Thursday, August 6, 2015

Analysis of land acquisition/development in Delhi

Let us take a look at Population growth in Delhi, Population of NCT-Delhi had been growing at rates of 50% + per decade from 1950 to 1991. It increased from 17 lakhs in 1951 to 167 lakhs in 2011. The net addition to Delhi’s population during the decade 2001-2011 has 
been more than 29 lakh persons (21%). There is a clear demand-supply gap; the population growth of Delhi implies a continuing requirement for land. Delhi has also been attracting investment, employment opportunities, small industry, wholesale and retail trade and myriad of activities. All these new activities require space and increase demand for land for industrial, institutional, commercial and residential uses.

While demand for land kept increasing since 1950s, the supply has been relatively inelastic in responding to the demand. This has resulted in a number of problems, such as spiraling real estate prices, restricted land supply, unaffordable housing, formation of slums, etc. The reasons are many: but a very major reason has been the difficulty in acquiring land for development. 

Land development and disposal in Delhi is the responsibility of the Delhi Development Authority, constituted under DDA Act 1957. The Land and Building Department of the Delhi Government acquires land for DDA. DDA then undertakes the process of development for various purposes including housing. In addition, DDA also disposes off land to private developers and cooperative group housing society for the purpose of housing. Over the years it has been observed that DDA has not been able to fulfill the demand for land of the capital, leading to formation of unauthorized colonies. Also, DDA has not been able to fulfill its housing targets.

It was therefore necessary to look at the major problems and suggest alternative solutions. Only an average of 777 hectares of land was acquired annually instead of 1372 hectares as intended to meet the targets of the development set in MPD-62. During 1981-2001, against a planned acquisition of 24,000 hectares, 9507 hectares were acquired by 2001, which was only 40% of the target. Around 14479 hectares of land was proposed to be developed in the plan period 1961-81. However, by 1984 the land actually developed for residential purpose was 7316 hectares. In the various sub cities envisaged under MPD-2001, of the total 17493.15 hectares proposed to be developed, only 8388.15 hectares (47.95) of serviced land was made available by 2001. 50 per cent growth in existing infrastructure was required whereas existing land policy was unable to meet the demand.

Existing infrastructure capacity - 1.5 crore people, 2011 population - 1.7 crore, therefore, current deficit - 20 lakh. Expected 2021 population - 2.3 crore with 60 lakh growth. At least 50,000 acres of land is to be developed to accommodate 80 lakh population in just 6 years.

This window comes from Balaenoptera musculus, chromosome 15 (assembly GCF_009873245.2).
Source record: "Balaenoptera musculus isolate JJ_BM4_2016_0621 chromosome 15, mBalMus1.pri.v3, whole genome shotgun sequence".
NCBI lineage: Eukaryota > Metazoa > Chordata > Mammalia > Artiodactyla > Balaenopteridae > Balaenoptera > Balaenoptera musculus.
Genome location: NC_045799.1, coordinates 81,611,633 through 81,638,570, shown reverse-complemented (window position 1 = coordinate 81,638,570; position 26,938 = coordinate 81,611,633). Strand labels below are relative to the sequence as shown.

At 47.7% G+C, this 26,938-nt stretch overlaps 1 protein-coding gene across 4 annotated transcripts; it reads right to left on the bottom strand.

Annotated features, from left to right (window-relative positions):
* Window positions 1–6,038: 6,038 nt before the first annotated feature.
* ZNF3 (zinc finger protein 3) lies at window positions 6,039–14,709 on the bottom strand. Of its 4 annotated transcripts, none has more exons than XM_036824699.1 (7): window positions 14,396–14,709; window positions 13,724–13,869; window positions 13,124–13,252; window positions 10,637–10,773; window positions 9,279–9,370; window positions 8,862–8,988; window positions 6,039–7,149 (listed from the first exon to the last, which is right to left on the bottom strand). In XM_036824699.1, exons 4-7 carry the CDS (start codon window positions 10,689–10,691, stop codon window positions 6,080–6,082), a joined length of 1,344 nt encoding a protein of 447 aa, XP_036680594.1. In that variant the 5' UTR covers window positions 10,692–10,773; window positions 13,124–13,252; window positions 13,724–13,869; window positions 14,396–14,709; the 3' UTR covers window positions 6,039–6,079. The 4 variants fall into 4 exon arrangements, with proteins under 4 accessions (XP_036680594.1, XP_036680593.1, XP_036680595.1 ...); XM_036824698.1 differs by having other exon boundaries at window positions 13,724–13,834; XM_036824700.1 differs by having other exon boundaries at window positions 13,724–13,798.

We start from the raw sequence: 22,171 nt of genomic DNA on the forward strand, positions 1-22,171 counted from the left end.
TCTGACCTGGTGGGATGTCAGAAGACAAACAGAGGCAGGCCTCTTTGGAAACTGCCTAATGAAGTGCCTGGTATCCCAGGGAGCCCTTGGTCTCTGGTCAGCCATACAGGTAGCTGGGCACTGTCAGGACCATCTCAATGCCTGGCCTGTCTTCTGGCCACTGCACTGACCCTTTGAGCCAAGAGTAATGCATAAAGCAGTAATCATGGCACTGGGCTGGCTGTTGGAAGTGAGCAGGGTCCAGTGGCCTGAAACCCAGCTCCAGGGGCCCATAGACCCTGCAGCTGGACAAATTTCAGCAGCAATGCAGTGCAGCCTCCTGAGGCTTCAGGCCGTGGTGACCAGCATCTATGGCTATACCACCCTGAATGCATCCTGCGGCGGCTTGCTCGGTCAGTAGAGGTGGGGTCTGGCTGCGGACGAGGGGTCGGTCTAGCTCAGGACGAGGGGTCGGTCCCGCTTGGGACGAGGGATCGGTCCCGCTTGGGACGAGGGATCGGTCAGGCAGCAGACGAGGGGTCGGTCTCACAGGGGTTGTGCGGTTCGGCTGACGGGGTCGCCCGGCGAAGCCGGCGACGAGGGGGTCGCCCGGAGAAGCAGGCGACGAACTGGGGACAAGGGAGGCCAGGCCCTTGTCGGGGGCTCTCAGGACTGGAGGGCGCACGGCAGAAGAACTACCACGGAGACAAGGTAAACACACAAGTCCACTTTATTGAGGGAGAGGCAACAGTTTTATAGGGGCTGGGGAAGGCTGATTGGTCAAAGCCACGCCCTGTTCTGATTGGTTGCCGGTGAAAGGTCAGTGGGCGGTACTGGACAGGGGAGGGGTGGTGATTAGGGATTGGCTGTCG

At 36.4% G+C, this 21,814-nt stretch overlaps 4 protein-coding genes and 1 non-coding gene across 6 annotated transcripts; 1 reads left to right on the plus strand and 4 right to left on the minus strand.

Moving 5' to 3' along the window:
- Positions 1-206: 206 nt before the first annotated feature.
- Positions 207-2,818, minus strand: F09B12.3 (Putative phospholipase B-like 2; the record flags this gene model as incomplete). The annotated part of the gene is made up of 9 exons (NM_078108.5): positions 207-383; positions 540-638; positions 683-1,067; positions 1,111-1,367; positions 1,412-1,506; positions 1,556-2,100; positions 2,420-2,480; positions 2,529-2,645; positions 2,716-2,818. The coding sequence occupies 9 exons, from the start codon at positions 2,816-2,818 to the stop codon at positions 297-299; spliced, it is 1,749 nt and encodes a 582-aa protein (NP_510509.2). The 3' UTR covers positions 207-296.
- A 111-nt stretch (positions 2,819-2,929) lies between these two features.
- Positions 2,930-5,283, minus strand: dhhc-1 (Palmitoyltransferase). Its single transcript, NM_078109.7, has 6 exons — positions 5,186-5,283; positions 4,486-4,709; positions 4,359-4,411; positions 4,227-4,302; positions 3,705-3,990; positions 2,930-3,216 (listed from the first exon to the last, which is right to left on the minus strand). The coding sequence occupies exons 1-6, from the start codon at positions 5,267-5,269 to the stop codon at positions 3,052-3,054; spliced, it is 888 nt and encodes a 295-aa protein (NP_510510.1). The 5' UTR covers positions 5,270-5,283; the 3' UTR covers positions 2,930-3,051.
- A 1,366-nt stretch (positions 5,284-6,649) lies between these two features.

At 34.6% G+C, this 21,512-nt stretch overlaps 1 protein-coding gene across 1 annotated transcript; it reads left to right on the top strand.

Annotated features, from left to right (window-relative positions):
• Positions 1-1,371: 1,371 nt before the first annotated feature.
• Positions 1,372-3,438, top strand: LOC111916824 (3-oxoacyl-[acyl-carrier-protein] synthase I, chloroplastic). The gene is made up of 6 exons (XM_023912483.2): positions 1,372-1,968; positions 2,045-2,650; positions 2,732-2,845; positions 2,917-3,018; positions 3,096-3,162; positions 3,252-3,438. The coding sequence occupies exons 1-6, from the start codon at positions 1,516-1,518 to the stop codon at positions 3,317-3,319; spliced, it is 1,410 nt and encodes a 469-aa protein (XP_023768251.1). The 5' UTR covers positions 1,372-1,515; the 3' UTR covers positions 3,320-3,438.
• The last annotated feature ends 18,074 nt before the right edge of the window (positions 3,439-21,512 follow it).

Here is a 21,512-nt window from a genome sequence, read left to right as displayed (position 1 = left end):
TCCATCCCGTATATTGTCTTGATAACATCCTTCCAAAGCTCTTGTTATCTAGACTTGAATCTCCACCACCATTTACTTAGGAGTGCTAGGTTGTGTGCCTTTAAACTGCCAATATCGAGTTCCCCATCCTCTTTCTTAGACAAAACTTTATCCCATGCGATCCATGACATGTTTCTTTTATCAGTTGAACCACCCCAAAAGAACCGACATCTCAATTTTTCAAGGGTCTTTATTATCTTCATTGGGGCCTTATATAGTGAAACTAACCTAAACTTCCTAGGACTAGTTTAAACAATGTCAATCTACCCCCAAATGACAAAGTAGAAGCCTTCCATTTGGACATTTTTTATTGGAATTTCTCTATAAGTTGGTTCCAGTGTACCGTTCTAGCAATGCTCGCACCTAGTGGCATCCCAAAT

The shortfall in land acquired/developed can be primarily attributed to the following reasons:

  • Dissatisfaction of the landowners with the compensation package leading to disputes and litigations thus slowing down the process of land acquisition. 
  • Restricted financial capacity of DDA to acquire huge land parcels
  • Delays in alternate allotment leading to further increases in cost. 
  • Enhancement in compensation awarded by the court implying additional 
resources and extra administrative work 
  • Pockets and plots of land that remain under litigation for a long time and hence left vacant have been encroached upon by unauthorised and JJ colonies.
  • All the above have resulted in public supply of land falling short of demand and physical targets not being met.
  • Thus, the need of the hour is an alternate land development model that is simple to operate and attractive to the landowner and which can quicken the process of land assembly.   

The housing sector has tremendous potential, as it is a major enabler as well as contributor to the economy. It is among the largest contributor to the exchequer and second largest employer. The sector also supports 250 other ancillary industries and nurturing of the sector can help increase its share from 6 per cent in 2013 to 10 to 12 per cent by 2022.

Thus, a new participatory land policy, addressing the concerns of the authorities and landowners, and enabling infrastructure creation was required and has been created. DDA’s land pooling policy is the same document which got its approval and go ahead on July 27th, 2013 and Urban Ministry’s approval on September 6th, 2013.

The Delhi Master Plan MPD 2021 is touted to be the largest ever real estate opportunity in the country for the demographic demand, and the administrative commitment provides the triggers for growth. Delhi’s Master Plan is designed to accommodate an additional population of 10 million people, as well as facilitate the creation of almost 1.6 million dwelling units, and the land pooling policy being the first of the many innovative methods towards the vision to reality.

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